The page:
APPLICATION OF VALIDATED METHOD TO ROUTINE DRUG ANALYSIS
Assays of all samples of an analyte in a biological matrix should be completed within the time period for which stability data are available. In general, biological samples can be analyzed with a single determination without duplicate or replicate analysis if the assay method has acceptable variability as defined by validation data. This is true for procedures where precision and accuracy variabilities routinely fall within acceptable tolerance limits. For a difficult procedure with a labile analyte where high precision and accuracy specifications may be difficult to achieve, duplicate or even triplicate analyses can be performed for a better estimate of analyte.
A calibration curve should be generated for each analyte to assay samples in each analytical run and should be used to calculate the concentration of the analyte in the unknown samples in the run. The spiked samples can contain more than one analyte. An analytical run can consist of QC samples, calibration standards, and either (1) all the processed samples to be analyzed as one batch or (2) a batch composed of processed unknown samples of one or more volunteers in a study. The calibration (standard) curve should cover the expected unknown sample concentration range in addition to a calibrator sample at LLOQ. Estimation of concentration in unknown samples by extrapolation of standard curves below LLOQ or above the highest standard is not recommended. Instead, the standard curve should be redefined or samples with higher concentration should be diluted and reassayed. It is preferable to analyze all study samples from a subject in a single run.
Once the analytical method has been validated for routine use, its accuracy and precision should be monitored regularly to ensure that the method continues to perform satisfactorily. To achieve this objective, a number of QC samples prepared separately should be analyzed with processed test samples at intervals based on the total number of samples. The QC samples in duplicate at three concentrations (one near the LLOQ (i.e., _3 x LLOQ), one in midrange, and one close to the high end of the range) should be incorporated in each assay run. The number of QC samples (in multiples of three) will depend on the total number of samples in the run. The results of the QC samples provide the basis of accepting or rejecting the run. At least four of every six QC samples should be within _15% of their respective nominal value. Two of the six QC samples may be outside the _15% of their respective nominal value, but not both at the same concentration.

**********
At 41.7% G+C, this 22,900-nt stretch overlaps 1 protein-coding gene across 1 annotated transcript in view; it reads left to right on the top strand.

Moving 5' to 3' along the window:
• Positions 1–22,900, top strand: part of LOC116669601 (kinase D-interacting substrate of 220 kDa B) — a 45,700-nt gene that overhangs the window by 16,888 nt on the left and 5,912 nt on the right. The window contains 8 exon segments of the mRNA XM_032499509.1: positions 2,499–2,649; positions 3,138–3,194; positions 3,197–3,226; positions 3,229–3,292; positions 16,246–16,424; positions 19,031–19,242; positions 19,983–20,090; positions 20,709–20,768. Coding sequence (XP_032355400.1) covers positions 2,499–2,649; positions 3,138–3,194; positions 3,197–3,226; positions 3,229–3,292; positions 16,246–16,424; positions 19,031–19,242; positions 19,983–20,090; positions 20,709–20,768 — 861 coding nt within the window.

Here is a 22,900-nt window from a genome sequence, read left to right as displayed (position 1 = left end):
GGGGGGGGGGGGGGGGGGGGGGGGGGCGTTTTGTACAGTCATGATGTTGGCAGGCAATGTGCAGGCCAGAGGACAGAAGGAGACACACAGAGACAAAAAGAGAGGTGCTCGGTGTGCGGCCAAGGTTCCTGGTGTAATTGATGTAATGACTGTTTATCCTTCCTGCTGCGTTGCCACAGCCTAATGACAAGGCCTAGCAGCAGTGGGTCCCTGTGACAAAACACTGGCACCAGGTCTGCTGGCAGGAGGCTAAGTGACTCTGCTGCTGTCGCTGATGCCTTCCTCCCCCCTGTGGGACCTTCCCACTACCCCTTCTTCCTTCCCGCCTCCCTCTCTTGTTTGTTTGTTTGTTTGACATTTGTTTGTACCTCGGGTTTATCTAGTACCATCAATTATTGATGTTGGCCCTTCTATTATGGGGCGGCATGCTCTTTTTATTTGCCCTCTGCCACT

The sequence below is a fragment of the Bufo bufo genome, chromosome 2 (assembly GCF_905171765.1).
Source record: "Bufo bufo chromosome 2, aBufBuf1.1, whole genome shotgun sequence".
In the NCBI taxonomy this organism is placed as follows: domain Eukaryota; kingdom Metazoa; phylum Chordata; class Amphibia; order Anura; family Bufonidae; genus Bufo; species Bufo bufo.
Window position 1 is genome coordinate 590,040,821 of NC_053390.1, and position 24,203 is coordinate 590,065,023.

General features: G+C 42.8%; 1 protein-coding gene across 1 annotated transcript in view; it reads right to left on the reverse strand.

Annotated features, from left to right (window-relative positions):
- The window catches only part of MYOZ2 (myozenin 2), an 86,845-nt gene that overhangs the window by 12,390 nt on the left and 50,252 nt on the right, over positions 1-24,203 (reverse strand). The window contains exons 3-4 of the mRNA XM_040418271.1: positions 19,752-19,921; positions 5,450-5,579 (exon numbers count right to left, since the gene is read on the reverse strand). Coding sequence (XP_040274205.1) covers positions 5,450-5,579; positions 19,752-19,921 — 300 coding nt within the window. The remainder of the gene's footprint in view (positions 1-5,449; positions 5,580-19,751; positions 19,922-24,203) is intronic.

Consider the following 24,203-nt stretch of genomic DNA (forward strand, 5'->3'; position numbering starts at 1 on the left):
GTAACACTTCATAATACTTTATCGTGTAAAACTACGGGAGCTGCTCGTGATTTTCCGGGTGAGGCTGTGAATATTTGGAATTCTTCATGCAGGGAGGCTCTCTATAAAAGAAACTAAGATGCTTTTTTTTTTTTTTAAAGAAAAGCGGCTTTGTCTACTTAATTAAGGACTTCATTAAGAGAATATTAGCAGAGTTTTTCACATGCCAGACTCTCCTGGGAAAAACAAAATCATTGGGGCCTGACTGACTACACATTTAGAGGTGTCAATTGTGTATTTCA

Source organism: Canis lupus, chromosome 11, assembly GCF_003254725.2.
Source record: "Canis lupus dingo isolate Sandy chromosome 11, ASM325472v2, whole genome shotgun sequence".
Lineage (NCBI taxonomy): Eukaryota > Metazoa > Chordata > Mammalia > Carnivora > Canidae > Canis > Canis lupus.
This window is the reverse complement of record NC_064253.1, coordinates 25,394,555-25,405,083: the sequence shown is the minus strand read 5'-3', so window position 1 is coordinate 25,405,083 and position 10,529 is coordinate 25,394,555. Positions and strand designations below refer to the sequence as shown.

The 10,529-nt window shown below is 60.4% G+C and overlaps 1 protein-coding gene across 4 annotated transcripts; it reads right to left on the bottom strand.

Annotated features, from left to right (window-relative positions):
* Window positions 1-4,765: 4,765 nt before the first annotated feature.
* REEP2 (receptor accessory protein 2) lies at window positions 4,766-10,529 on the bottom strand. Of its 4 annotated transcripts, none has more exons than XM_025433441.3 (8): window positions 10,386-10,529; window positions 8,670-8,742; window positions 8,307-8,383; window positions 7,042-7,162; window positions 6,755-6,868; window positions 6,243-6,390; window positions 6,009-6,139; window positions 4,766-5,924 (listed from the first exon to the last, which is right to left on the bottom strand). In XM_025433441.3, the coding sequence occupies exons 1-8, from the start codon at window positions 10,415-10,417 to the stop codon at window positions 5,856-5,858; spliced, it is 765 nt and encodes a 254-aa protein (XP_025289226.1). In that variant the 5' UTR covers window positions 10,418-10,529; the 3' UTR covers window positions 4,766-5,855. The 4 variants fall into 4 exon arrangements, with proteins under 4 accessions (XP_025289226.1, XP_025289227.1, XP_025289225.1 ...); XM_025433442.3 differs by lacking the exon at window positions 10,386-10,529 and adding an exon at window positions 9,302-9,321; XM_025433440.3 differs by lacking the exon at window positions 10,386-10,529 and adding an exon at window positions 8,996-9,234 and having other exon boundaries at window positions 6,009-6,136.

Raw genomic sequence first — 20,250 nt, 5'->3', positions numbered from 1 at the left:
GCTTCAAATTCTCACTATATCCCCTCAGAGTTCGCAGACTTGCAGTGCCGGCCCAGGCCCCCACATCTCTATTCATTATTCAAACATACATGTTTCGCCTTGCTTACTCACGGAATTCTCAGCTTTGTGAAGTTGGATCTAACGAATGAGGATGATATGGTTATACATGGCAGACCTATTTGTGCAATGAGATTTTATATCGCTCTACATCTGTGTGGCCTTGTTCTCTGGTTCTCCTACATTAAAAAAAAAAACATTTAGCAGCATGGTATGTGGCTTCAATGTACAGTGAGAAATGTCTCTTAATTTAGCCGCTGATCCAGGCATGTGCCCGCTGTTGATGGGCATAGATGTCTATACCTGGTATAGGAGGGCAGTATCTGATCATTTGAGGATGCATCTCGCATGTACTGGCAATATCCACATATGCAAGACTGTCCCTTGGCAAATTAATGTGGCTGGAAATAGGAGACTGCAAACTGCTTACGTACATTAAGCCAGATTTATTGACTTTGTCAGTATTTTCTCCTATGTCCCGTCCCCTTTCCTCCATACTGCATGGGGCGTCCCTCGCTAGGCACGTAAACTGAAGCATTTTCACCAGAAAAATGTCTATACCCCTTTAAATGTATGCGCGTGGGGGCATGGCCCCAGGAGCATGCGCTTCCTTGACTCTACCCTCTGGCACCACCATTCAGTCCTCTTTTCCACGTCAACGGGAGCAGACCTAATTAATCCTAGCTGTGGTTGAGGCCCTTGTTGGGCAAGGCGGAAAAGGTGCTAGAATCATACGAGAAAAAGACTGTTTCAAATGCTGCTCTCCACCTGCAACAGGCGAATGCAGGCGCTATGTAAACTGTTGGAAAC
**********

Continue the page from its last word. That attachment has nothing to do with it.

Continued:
The following recommendations should be noted in applying a bioanalytical method to routine drug analysis:
- · A matrix-based standard curve should consist of a minimum of six standard points, excluding blanks (either single or replicate), covering the entire range.
· Response Function: Typically, the same curve fitting, weighting, and goodness of fit determined during prestudy validation should be used for the standard curve within the study. Response function is determined by appropriate statistical tests based on the actual standard points during each run in the validation. Changes in the response function relationship between prestudy validation and routine run validation indicate potential problems.
· The QC samples should be used to accept or reject the run. These QC samples are matrix spiked with analyte.
· System suitability: Based on the analyte and technique, a specific SOP (or sample) should be identified to ensure optimum operation of the system used.
· Any required sample dilutions should use like matrix (e.g., human to human) obviating the need to incorporate actual within-study dilution matrix QC samples.
· Repeat Analysis: It is important to establish an SOP or guideline for repeat analysis and acceptance criteria. This SOP or guideline should explain the reasons for repeating sample analysis. Reasons for repeat analyses could include repeat analysis of clinical or preclinical samples for regulatory purposes, inconsistent replicate analysis, samples outside of the assay range, sample processing errors, equipment failure, poor chromatography, and inconsistent pharmacokinetic data. Reassays should be done in triplicate if sample volume allows. The rationale for the repeat analysis and the reporting of the repeat analysis should be clearly documented.
· Sample Data Reintegration: An SOP or guideline for sample data reintegration should be established. This SOP or guideline should explain the reasons for reintegration and how the reintegration is to be performed. The rationale for the reintegration should be clearly described and documented. Original and reintegration data should be reported.